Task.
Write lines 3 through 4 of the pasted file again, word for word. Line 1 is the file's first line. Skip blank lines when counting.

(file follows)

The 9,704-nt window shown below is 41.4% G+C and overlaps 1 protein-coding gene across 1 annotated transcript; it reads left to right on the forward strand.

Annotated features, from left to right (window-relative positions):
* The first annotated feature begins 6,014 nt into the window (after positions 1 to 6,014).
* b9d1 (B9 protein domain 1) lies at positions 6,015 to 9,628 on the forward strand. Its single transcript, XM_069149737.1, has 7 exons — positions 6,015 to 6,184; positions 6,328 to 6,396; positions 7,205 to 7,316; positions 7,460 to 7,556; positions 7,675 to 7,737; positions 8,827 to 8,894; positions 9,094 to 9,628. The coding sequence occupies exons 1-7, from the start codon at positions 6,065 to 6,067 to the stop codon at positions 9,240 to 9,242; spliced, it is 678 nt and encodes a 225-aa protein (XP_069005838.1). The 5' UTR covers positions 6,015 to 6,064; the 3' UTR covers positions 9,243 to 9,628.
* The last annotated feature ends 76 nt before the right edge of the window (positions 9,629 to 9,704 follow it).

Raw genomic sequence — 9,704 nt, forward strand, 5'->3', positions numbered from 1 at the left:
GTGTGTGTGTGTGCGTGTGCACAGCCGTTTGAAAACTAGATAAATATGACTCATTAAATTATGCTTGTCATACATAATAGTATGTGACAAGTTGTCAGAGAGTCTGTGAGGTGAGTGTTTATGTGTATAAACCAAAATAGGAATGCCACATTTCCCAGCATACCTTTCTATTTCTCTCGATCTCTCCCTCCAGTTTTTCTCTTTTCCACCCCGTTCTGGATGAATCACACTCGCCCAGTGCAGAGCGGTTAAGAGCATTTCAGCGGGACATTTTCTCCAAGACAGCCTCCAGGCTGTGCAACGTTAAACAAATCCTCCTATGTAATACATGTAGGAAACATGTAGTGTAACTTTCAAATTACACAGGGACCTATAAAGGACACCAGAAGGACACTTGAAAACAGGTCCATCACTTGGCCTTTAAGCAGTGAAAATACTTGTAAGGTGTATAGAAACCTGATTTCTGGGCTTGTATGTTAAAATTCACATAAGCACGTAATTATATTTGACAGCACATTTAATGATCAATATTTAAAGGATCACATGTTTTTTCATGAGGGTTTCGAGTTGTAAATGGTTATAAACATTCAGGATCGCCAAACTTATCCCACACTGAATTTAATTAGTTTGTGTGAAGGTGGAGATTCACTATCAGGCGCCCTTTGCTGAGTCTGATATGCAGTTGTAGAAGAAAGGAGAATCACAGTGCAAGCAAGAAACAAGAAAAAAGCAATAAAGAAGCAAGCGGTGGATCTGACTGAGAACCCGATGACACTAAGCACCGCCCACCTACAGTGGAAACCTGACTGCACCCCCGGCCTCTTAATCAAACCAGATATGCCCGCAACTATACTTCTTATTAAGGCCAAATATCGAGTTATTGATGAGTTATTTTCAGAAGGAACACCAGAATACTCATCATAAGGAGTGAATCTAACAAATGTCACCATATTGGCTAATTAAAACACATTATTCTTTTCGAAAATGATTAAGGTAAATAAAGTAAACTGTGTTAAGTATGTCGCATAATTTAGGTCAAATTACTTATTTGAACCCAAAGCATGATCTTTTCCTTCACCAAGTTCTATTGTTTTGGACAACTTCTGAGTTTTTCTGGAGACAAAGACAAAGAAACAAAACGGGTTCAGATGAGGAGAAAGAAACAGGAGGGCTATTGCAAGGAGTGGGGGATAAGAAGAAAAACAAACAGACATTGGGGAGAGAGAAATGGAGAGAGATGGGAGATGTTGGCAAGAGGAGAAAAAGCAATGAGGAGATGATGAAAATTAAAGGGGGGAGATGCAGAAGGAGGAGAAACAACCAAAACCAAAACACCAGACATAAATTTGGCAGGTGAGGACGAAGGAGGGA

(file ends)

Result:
* The first annotated feature begins 6,014 nt into the window (after positions 1 to 6,014).
* b9d1 (B9 protein domain 1) lies at positions 6,015 to 9,628 on the forward strand. Its single transcript, XM_069149737.1, has 7 exons — positions 6,015 to 6,184; positions 6,328 to 6,396; positions 7,205 to 7,316; positions 7,460 to 7,556; positions 7,675 to 7,737; positions 8,827 to 8,894; positions 9,094 to 9,628. The coding sequence occupies exons 1-7, from the start codon at positions 6,065 to 6,067 to the stop codon at positions 9,240 to 9,242; spliced, it is 678 nt and encodes a 225-aa protein (XP_069005838.1). The 5' UTR covers positions 6,015 to 6,064; the 3' UTR covers positions 9,243 to 9,628.